"Shh... It's going to be all right. You're here. I'm here. You're alive, and he is alive. And you're not dead to me, Sherlock..."
Sherlock still did not move, and gave no sign of acknowledging Seb's presence.
"It's fine, it's all fine... Shall I tell you a story to lull you to sleep? It's a fairy tale. A nice one, too. It teaches you something, so you should like it. Want to hear it?"
He stroked the soft spot behind the earlobe and played with a silky curl. Sherlock did not reply, so he went on.
"Once upon a time when pigs spoke rhyme
And monkeys chewed tobacco,
And hens took snuff to make them tough,
And ducks went quack, quack, quack, O!
All the birds of the air came to the magpie and asked her to teach them how to build nests. For the magpie is the cleverest bird of all at building nests. So she put all the birds round her and began to show them how to do it. First of all she took some mud and made a sort of round cake with it.
"Oh, that's how it's done," said the thrush; and away it flew, and so that's how thrushes build their nests.
Then the magpie took some twigs and arranged them round in the mud.
"Now I know all about it," says the blackbird, and off he flew; and that's how the blackbirds make their nests to this very day.
Then the magpie put another layer of mud over the twigs.
"Oh that's quite obvious," said the wise owl, and away it flew; and owls have never made better nests since.
After this the magpie took some twigs and twined them round the outside.
"The very thing!" said the sparrow, and off be went; so sparrows make rather slovenly nests to this day.
Well, then Madge Magpie took some feathers and stuff and lined the nest very comfortably with it.
"That suits me," cried the starling, and off it flew; and very comfortable nests have starlings.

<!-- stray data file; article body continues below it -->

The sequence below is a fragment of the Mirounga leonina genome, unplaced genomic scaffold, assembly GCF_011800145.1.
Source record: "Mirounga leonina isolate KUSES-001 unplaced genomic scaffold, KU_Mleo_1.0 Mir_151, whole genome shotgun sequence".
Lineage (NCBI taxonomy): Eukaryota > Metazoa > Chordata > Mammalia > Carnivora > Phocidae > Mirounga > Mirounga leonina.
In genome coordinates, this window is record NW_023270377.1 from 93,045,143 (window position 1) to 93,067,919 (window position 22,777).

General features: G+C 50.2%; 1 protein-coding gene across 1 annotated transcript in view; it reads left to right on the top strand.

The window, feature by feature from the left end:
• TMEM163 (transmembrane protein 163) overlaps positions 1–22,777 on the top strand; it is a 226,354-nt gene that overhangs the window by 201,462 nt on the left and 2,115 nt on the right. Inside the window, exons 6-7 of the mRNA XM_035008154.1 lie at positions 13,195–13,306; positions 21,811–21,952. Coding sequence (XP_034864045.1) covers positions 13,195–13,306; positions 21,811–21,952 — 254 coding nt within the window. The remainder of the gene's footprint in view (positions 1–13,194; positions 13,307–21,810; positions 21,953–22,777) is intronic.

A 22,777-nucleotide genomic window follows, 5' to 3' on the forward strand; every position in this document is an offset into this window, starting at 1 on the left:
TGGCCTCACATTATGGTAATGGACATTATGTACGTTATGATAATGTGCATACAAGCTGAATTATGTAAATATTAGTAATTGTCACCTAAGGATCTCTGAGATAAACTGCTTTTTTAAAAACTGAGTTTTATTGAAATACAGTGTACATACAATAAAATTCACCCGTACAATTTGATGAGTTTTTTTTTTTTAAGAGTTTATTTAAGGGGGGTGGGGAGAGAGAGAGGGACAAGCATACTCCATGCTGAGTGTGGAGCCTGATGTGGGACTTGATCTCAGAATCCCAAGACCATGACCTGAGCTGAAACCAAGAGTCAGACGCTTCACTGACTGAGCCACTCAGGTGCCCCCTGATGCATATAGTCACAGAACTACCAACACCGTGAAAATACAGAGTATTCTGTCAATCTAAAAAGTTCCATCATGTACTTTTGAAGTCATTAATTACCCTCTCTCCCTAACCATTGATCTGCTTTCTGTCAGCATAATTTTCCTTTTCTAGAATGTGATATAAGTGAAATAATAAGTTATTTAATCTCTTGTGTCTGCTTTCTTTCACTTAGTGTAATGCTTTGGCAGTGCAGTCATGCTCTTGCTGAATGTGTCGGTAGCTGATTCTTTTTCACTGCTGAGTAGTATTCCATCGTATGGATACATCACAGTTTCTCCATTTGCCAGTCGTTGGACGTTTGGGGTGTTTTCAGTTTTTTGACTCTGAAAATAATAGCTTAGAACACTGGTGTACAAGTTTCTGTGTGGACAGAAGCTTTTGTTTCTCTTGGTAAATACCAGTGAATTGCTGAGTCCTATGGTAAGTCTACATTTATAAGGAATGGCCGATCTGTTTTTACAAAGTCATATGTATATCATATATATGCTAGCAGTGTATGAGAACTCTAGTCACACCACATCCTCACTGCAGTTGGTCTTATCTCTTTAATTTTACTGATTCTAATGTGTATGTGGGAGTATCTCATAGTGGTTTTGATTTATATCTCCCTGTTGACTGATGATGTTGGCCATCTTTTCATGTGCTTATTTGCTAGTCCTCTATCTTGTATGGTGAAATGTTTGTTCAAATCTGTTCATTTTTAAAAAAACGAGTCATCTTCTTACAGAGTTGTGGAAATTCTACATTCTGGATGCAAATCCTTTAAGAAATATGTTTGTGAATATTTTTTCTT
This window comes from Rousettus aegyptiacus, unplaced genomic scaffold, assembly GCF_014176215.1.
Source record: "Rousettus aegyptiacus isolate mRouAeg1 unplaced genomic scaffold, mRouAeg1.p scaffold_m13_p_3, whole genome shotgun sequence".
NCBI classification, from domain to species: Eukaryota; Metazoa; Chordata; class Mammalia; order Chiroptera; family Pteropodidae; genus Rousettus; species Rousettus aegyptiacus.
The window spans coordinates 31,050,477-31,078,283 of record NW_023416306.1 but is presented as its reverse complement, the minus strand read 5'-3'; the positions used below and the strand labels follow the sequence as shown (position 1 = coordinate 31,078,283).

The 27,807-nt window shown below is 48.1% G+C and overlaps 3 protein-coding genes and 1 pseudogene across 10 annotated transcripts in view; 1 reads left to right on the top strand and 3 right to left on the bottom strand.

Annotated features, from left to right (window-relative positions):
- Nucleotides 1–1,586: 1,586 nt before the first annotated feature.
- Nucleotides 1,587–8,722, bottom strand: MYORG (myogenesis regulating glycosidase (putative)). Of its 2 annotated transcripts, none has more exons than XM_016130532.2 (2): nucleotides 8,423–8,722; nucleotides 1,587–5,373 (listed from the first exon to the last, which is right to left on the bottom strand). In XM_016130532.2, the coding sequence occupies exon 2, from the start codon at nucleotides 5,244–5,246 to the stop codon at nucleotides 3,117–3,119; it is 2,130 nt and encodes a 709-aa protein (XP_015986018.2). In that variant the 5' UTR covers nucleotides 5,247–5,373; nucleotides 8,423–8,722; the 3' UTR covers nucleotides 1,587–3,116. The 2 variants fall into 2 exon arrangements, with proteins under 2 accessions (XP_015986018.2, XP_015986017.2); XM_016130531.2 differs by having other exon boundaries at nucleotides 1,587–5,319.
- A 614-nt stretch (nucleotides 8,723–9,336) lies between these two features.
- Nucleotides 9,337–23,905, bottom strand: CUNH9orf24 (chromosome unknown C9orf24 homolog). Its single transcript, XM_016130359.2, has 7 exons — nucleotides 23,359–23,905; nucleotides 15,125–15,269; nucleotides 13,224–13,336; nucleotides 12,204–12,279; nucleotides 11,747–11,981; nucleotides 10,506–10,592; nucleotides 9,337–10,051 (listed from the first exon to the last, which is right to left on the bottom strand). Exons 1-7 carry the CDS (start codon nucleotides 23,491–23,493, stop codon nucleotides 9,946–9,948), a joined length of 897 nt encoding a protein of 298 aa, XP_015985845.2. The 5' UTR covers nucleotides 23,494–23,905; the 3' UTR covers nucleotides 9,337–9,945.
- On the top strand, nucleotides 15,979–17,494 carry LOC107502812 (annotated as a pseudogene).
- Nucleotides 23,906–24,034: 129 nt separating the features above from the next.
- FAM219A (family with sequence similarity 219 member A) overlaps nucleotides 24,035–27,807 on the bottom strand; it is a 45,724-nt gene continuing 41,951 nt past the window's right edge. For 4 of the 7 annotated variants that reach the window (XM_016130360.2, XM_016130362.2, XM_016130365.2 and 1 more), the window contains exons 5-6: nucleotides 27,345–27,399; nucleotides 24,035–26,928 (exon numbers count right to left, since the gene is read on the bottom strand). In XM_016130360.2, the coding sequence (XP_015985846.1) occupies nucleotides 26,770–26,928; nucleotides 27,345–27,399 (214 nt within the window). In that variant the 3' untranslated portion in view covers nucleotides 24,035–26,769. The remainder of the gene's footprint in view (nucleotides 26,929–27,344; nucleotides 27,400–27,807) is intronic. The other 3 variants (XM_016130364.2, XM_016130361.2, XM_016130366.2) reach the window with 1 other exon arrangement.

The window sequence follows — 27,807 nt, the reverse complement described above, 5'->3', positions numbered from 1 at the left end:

So it went on, every bird taking away some knowledge of how to build nests, but, none of them waiting to the end. Meanwhile Madge Magpie went on working and working without, looking up till the only bird that remained was the turtle-dove, and that hadn't paid any attention all along, but only kept on saying its silly cry "Take two, Taffy, take two-o-o-o."
At last the magpie heard this just as she was putting a twig across. So she said: "One's enough."
But the turtle-dove kept on saying: "Take two, Taffy, take two-o-o-o."
Then the magpie got angry and said: "One's enough I tell you."
Still the turtle-dove cried: "Take two, Taffy, take two-o-o-o."
At last, and at last, the magpie looked up and saw nobody near her but the silly turtle-dove, and then she got rare angry and flew away and refused to tell the birds how to build nests again. And that is why different birds build their nests differently."
Sebastian massaged the tense scalp gently, fascinated with the silvery shine the moonlight merging with tears gave to Sherlock's complexion. He watched as the porcelain eyelids fell on the clear pupils; slowly, Sebastian's face split into an amused rictus.
I never thought I could love anyone.
I never thought I could love anyone.
I never thought I could love anyone,
But you, but you, but you, but you, but you
But you make me think that maybe I won't die alone.
Maybe I won't die alone.